A lot happened over the last year. A lot of great, exciting things. Today marks one year from the day that I moved into my new home, the city of Detroit.
I started out in a 270 sq/ft studio apartment in a very eccentric building downtown called The Leland. I was severely overweight. I had no job and I was struggling to get by on unemployment. I did what I had to do to hustle and get by, while I volunteered my time trying to help a start-up get off the ground. My opportunities started to wear thin, and things were looking really grim. My car died and I had to rely only on my bike and our antiquated public transit system to get around. Then, I realized that my unemployment benefits were coming to an end.
For most of the time that I have lived here in Detroit, I have not had a car. This seems to blow a lot of people’s minds who see this city as being the antithesis to the car-less lifestyle. After all, we are the Motor City, home of the Ford Model T and the Chevy Camaro. Modern Detroit gave life to the American Dream, a place where two and a half kids, a white picket fence, and a car in every garage are practically required for social acceptance.
Things changed a lot when I first moved here. During the first couple of months I started walking around Downtown, getting to know the lay of the land. Luckily we had a very mild winter, with very little snow. Most of the time a winter coat, hat, gloves and some insulated hiking boots were plenty enough protection to battle the elements. At some point I realized that I could get around a lot better if I had a bike, so I picked up my bike that had been stored at my parents’ house for nearly 15 years, fixed it up and started venturing further out.
A lot has happened since I moved to Detroit. I recently moved from the Leland to Corktown, and have taken on a new venture, but let’s rewind back to September, just before I took the leap and moved into the city.
I was at TEDxDetroit, and I was very moved by a presentation made by Brian Mulloy, about the founding of Detroit and the role Chief Pontiac played in Detroit’s history. I learned that the French created Detroit to be a Utopian society, where the French and native Americans would live together and learn from each other, in peace and harmony, and with mutual respect. It is an amazing story, and I met him after the event at the networking afterglow. Continue reading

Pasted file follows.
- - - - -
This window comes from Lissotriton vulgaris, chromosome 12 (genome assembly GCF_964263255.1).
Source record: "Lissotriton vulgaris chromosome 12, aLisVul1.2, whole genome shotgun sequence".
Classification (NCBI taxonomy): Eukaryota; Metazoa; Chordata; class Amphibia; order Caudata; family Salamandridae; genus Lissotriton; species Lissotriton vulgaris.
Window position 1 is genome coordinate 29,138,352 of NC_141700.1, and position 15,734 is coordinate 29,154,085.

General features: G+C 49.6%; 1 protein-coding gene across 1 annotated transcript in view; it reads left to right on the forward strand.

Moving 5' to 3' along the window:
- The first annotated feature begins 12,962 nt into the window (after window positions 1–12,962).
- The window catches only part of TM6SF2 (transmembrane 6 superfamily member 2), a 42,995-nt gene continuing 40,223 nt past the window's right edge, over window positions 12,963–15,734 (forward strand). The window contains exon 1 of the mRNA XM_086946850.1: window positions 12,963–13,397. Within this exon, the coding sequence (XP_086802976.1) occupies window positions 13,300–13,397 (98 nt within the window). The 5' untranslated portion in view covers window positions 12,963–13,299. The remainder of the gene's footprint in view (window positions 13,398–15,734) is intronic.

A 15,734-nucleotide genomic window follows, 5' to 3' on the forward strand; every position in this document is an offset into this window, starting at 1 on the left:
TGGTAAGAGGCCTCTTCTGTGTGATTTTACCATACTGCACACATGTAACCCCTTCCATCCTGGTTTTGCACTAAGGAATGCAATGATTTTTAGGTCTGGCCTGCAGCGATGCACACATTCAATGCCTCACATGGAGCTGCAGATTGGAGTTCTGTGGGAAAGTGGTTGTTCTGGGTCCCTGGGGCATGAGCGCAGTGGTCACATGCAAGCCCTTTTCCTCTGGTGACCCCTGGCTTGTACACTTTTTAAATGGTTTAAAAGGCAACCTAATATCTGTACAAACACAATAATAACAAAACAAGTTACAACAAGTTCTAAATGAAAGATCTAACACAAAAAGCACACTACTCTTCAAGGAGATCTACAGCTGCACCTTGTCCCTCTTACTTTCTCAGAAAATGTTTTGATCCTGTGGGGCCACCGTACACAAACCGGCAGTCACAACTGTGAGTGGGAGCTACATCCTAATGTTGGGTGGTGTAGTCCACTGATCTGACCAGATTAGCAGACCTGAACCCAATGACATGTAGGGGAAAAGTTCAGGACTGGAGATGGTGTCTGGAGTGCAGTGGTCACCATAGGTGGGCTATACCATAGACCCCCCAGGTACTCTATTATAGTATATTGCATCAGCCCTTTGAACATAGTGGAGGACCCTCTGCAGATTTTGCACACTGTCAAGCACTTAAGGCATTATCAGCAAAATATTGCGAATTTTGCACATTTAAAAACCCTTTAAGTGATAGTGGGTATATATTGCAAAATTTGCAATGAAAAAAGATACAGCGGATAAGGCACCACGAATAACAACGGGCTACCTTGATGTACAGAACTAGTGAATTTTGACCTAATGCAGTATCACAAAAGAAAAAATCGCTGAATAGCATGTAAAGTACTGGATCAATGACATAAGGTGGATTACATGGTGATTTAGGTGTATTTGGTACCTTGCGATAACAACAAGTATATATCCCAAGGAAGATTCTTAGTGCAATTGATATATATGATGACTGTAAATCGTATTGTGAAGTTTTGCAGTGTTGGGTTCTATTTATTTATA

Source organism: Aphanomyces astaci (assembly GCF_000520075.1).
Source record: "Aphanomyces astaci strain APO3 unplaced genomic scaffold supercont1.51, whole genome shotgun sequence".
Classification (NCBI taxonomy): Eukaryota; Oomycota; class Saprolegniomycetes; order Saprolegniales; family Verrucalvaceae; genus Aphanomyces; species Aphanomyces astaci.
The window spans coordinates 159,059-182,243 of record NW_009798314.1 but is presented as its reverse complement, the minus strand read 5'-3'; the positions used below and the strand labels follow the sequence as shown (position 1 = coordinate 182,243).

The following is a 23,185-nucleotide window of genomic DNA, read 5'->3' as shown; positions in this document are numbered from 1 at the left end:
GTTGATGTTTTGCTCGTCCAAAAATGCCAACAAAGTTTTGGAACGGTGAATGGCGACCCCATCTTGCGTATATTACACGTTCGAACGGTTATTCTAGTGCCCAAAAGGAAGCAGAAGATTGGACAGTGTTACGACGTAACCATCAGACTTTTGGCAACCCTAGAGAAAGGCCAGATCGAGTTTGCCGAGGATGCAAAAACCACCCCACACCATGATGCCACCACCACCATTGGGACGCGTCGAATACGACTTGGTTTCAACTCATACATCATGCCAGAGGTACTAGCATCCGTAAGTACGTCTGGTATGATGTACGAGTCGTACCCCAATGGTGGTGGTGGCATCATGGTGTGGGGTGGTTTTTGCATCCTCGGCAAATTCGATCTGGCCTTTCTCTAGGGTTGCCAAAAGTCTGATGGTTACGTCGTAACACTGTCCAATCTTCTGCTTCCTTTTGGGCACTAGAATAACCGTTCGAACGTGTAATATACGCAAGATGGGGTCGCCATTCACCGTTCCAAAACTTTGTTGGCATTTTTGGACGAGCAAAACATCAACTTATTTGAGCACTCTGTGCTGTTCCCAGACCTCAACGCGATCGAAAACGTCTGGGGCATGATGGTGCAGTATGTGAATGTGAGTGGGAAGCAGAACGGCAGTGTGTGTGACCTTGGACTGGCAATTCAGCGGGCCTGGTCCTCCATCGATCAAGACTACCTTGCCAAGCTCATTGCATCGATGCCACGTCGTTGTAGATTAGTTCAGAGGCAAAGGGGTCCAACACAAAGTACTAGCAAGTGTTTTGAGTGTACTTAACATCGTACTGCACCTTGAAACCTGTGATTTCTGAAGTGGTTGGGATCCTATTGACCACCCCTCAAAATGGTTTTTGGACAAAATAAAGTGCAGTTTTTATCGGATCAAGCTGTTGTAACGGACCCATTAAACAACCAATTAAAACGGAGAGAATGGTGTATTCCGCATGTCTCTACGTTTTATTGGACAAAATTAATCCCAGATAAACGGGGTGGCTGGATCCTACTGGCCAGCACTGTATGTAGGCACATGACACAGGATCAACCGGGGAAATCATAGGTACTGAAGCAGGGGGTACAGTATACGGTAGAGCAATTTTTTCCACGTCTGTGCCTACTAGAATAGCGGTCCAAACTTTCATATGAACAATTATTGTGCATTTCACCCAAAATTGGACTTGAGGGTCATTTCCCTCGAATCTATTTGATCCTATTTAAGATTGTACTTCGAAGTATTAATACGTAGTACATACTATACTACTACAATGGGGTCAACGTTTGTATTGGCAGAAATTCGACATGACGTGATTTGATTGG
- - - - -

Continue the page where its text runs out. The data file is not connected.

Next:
The Leland Lobby
I have now been living in the city of Detroit for a bit more than three months. I can say that it has been everything I hoped for and more. Some of it has been a struggle, but there’s nothing about this city that doesn’t keep me going every day. A lot is changing, and I’m starting to feel like a real Detroiter. Just knowing what that means is satisfying enough for me.
The building I live at, The Leland, is a constant source of entertainment for me. When I signed my lease (while sitting at the bar, mind you), the bartender was arguing with a hooker about moving her furniture up the wrong entrance. The hooker thought she was being profiled for the way she dressed, but the bartender eventually convinced her that the rules were the same for everyone. Did I mention that I pay my rent at the bar? With my debit card!
My road to Detroit was not paved in gold, with dancing fairies and singing elves leading the way. I decided to move to Detroit back in April of this year, and it has been a struggle for me to find the right home, get approved for it and come up with the money. There have been many setbacks along the way, so to say to you now that I will be a resident of the city of Detroit on Tuesday, October 11, 2011, is as great an honor as it is a relief.
I grew up in the small town of Lake Orion, “Where Living is a Vacation!” It is located on the north end of Oakland County. There was a time when life in Lake Orion was a vacation (there was also a time when they pronounced Orion correctly) as its lakes, rivers and forests served as the perfect setting for a resort town. Not only did the wealthiest people from Detroit have property here, but people from as far south as Florida would come here in the summer to escape the intense heat, and probably the alligators too. There was an amusement park with a wooden water slide, and it was a very happening place for families to visit during the summer.